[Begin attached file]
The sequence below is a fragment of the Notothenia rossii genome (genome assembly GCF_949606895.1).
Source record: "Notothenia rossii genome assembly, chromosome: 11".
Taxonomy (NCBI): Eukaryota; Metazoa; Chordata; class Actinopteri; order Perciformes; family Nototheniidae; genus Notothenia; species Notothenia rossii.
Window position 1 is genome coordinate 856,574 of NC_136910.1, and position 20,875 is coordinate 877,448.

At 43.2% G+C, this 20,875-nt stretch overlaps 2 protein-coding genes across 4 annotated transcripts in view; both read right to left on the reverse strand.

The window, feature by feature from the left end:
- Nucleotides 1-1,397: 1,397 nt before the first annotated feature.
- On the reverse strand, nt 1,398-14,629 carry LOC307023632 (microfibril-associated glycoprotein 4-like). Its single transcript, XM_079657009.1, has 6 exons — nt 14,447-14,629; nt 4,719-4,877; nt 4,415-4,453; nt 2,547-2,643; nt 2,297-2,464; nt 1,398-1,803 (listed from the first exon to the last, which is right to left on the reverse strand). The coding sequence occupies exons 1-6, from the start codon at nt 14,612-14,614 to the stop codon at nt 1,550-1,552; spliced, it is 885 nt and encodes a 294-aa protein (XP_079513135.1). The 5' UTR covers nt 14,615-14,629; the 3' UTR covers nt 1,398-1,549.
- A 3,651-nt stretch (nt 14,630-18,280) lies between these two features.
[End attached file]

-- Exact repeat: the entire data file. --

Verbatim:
The sequence below is a fragment of the Notothenia rossii genome (genome assembly GCF_949606895.1).
Source record: "Notothenia rossii genome assembly, chromosome: 11".
Taxonomy (NCBI): Eukaryota; Metazoa; Chordata; class Actinopteri; order Perciformes; family Nototheniidae; genus Notothenia; species Notothenia rossii.
Window position 1 is genome coordinate 856,574 of NC_136910.1, and position 20,875 is coordinate 877,448.

At 43.2% G+C, this 20,875-nt stretch overlaps 2 protein-coding genes across 4 annotated transcripts in view; both read right to left on the reverse strand.

The window, feature by feature from the left end:
- Nucleotides 1-1,397: 1,397 nt before the first annotated feature.
- On the reverse strand, nt 1,398-14,629 carry LOC307023632 (microfibril-associated glycoprotein 4-like). Its single transcript, XM_079657009.1, has 6 exons — nt 14,447-14,629; nt 4,719-4,877; nt 4,415-4,453; nt 2,547-2,643; nt 2,297-2,464; nt 1,398-1,803 (listed from the first exon to the last, which is right to left on the reverse strand). The coding sequence occupies exons 1-6, from the start codon at nt 14,612-14,614 to the stop codon at nt 1,550-1,552; spliced, it is 885 nt and encodes a 294-aa protein (XP_079513135.1). The 5' UTR covers nt 14,615-14,629; the 3' UTR covers nt 1,398-1,549.
- A 3,651-nt stretch (nt 14,630-18,280) lies between these two features.